By Sherod Duncan
WE grew up with the refrain ‘youths are the future’. It was to become a “fleeting illusion to be pursued but never attained”, to turn a quote. Our future never became the present. I say, YOUTHS are the NOW!
There is a sense among young people of marginalization. Of unfulfilled promises. We voted like a boss with utopian hopes to correct our course but that is as far as the simile was to be explicated.
The United Nations Secretary-General’s Envoy on Youth, Jayathma Wickramanayake, in January stated, “Today our world is home to the largest youth population ever in history. There are currently 1.8 billion people around the globe between the ages of 10 and 24 and this number is expected to grow.”
“Over the next 13 years, almost 2 billion young people will become part of the world’s youth cohort. In most developing countries, children and adolescents already make up the majority of the population.”
In Guyana, the 2012 census gives an indication of our population size at 746,955; our population under 40 years of age – 529,566 (70.89%), over 60 years of age: 59,832 (8%). Fortunately or unfortunately, young people under 40 care less about the heroics of our founding fathers. The question is, ‘What have you done for me lately?’
The coming battles at the ballot box will be less about political parties and those allied allegiances and more about a generational trajectory and ideology.
The recent David Granger “youth luncheon” and then the establishment of the Guyana Youth Service are encouraging signs, first steps in the right direction.
A concern I had raised as early as 2016 was that too many programs which are engineered to benefit youths were scattered and shrouded throughout the various Ministries and departments.
The Youth Service initiative will seek to remedy that. That being said, like the Guyana Youth and Student Movement’s (GYSM) call in early 2017, I too would like to see a Ministry of Youth, led by a competent young person.
Youths can lead. I continue to be tremendously impressed with the multitude of young people all over our country and region, making a positive difference on a daily basis. These are young people who are not waiting for a handout by a Government or an NGO but who are creating the present and future that they want; with their own hands.
As a young activist said in a social media post “Guyana needs now, more than anything, a youth population that understands the times and can respond confidently and eruditely to developing solutions to combat the issues we face which need direct attention. Such issues include joblessness, ignorance, crime, poverty, idleness, among other things.”
Agreed. The representation and participation of youths locally needs depth and breadth. All issues and options are on the table, now more than ever. Our failures of the past will pale in comparison if we squander the macro opportunities presenting themselves, especially those with our offshore discoveries.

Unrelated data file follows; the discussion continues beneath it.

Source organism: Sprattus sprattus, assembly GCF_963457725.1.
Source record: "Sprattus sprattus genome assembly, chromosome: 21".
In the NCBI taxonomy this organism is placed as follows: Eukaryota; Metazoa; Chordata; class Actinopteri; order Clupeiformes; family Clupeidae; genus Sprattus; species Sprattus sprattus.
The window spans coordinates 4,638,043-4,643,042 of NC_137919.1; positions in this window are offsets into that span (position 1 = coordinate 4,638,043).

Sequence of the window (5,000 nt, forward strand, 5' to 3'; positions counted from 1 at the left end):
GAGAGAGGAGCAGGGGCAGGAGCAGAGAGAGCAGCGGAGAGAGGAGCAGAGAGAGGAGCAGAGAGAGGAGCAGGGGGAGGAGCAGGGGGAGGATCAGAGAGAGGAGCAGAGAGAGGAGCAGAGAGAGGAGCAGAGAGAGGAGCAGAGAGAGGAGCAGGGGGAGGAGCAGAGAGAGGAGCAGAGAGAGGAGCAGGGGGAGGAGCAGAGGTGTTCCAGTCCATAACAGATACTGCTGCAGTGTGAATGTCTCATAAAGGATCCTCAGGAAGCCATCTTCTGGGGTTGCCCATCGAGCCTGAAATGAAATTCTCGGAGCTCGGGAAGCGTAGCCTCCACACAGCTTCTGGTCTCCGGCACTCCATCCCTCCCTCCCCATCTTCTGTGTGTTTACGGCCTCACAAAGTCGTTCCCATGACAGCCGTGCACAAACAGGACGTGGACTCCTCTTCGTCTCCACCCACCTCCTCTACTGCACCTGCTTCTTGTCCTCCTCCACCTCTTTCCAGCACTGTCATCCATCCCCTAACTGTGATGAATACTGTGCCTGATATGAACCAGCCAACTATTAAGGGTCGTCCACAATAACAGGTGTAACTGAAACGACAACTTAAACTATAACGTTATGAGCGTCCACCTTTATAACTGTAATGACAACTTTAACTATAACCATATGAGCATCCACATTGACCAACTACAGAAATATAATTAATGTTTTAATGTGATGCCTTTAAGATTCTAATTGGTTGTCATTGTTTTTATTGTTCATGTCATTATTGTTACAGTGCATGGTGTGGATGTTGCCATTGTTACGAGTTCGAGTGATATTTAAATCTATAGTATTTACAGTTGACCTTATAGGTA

Young Guyanese Collin Constantine, a PhD student in Economics at Kingston University, in his essay, The New Deal: Will Guyana’s recent oil find breed conflict or cohesion?” published in Business Guyana argues, for instance, “The recent oil discovery puts Guyana at a crossroads – do we take a decisive break from the past or promote a more egalitarian society or do we deepen the dividing lines?”
“We must transparently and honestly discuss initial socio-economic conditions and how these place some groups in a more advantageous position vis-à-vis the oil economy. Failure to appreciate unequal initial conditions ensures that policy reinforces these and that the oil economy sows seeds of conflict.
By unequal initial conditions I mean high concentration of top incomes (e.g. richest 10%), ethnic & gender income inequality, unequal ethnic distribution in the public and private sectors, unequal access to quality education and political power.” Youths must reposition themselves.
In the words of the UN Secretary-General’s Envoy on Youth, “There is no better fight than the struggle for the world we want.” We are tired hearing youths are the future. A future that is always elusive. You need the job to get experience and experience to get the job. Always shackled by youth.
Too young, too much youthful ambition, too bold, too quiet, too outspoken, over qualified, under qualified, always the bridesmaid never the bride. But there is an awakening among our young people. Local Government Elections in November could be the first statement on this.